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Windows 7 Unfettered and Alive on Netbooks

It's official. The starter version of Windows 7 for netbooks will no longer be crippled.

Windows 7 Starter isn't the beefiest Windows ever, to begin with. It's 32-bit only, can't play DVDs and doesn't have the XP compatibility mode. But originally, someone in Redmond had the brain-dead idea of letting it run only three apps at a time. I'm currently running four apps, and I've just booted my machine!

Do you see a true advantage in higher-end editions of Windows, like Ultimate, versus low-end versions? Give me the hows and wherefores at dbarney@redmondmag.com.

Posted by Doug Barney on 10/05/2009 at 1:17 PM


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Reader Comments:

Tue, Oct 6, 2009 Charles Orlando, FL

My opinion...can you say "XP!" Give me a break. New tech that can't play a DVD, no XP compatibility and only 32-BIT...oh, 3 apps. If that's a new standard, I hope they are keeping the pricing below $30. I think I'll stick to XP until the cows come home and the morons leave the designing of technology to actual smart people. I wouldn't want to be MCSA much less an actual user.

Tue, Oct 6, 2009 Brent Philadelphia

I think the flexibility in flavors is a double edged sword. The segregation of some features and bundling for purpose based integration makes sense to anyone. But then you have, as you put "brain-dead" ideas like limiting application execution... for what? This is the very reason I just go with Ultimate and buck up. Give the user/admins the choice of what to turn on and off. 3 apps, that's just dumb to do on any OS for any reason. Aren't we in a multi-tasking world with all the devices and mobile ocnnectivity. Furthermore, I think users and admins take advantage of the congruent interfaces amongst platforms.

Mon, Oct 5, 2009 jeffs0413 California

There is no doubt that Windows 7 most significant competition is the installed XP base. Nine years and three service packs have produced an operating environment that is stable,fairly secure and paid for. In these tough economic times it will be almost impossible to justify a wholesale upgrade to Windows7. The gains are speculative while the costs are concrete. Still administrators want to make their networks and operations more secure. One continuing quandary is how to make the desktop more secure while not unduly limiting the users flexibility. I suggest that a virtual machine using free or open source software be installed on most desktops. A combination of Vmware player or Sun virtual box and unbuntu linux would provide a means for users to be flexible but allow administrators lock down the main windows system. The windows side could be used for business while the virtual could satisfy to users non business requirements. This option was not available a few years ago. The combination of less expensive hardware and maturing software make this a viable option. It is a less expensive than deploying windows7.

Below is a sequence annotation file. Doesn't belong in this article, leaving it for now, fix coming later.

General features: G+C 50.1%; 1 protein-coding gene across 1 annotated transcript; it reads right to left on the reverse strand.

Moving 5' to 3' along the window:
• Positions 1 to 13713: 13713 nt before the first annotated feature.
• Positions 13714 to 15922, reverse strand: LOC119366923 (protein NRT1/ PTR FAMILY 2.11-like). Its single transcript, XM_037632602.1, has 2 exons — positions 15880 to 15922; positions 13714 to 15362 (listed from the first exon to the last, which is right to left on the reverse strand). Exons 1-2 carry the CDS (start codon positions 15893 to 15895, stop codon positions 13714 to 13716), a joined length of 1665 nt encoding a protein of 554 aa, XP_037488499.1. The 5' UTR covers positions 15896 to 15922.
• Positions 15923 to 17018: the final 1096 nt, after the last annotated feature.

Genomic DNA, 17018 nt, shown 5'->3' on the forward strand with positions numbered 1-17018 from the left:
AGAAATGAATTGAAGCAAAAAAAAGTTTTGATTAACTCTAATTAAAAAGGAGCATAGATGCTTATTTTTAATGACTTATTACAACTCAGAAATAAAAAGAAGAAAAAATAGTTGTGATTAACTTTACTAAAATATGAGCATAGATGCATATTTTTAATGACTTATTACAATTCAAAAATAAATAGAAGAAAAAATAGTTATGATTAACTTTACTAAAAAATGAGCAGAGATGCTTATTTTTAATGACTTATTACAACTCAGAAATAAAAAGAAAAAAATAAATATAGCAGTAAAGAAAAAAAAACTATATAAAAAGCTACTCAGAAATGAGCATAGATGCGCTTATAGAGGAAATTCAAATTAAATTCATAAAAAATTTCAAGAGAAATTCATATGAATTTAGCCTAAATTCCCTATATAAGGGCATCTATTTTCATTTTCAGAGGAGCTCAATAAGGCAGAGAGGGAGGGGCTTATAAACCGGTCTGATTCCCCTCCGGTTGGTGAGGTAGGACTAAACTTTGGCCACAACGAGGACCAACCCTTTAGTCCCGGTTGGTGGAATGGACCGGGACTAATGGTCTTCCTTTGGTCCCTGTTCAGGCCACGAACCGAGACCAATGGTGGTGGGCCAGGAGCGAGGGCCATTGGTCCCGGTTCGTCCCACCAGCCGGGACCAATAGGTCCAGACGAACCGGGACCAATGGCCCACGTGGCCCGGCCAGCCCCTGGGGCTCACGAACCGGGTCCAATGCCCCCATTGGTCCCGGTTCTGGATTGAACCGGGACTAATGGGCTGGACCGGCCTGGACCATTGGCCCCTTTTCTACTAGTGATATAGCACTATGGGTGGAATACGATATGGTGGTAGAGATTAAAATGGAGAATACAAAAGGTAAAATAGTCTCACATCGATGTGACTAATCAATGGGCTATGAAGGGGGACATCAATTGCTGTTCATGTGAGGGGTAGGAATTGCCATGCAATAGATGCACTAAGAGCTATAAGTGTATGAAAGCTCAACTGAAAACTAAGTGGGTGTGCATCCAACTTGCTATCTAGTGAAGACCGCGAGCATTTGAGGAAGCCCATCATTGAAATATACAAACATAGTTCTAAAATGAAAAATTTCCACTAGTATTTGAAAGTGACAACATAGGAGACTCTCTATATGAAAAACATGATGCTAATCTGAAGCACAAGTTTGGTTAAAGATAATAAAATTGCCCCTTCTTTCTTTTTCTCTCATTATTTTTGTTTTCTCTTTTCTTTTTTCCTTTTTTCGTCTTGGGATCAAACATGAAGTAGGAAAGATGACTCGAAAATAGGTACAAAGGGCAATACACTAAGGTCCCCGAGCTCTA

Mon, Oct 5, 2009

Having a high end and a low end makes some sense, however the difference from Ultimate and Business is practically invisible. Bitlocker is the only feature I think ought to distributed as an add-on to ALL versions of Win7 as a price of doing business. In other words Microsoft ought to give a little back and allow all users to lock up their digital life without worry somebody will steal their ID, their banking account etc.

Mon, Oct 5, 2009 Fl

There should only be on version. The more versions you have the more problems you have. Choice is good if your dealing with hand tools or food. Not Operating Systems for computers. Its easier to create driver's, applications, etc. Some day they will understand that. And in Microsoft's case, its all about the money, not the functionality. Besides it would, after all improve their lack of adquate security, hardware compatibility, etc. Some day they and everyone else will understand this.

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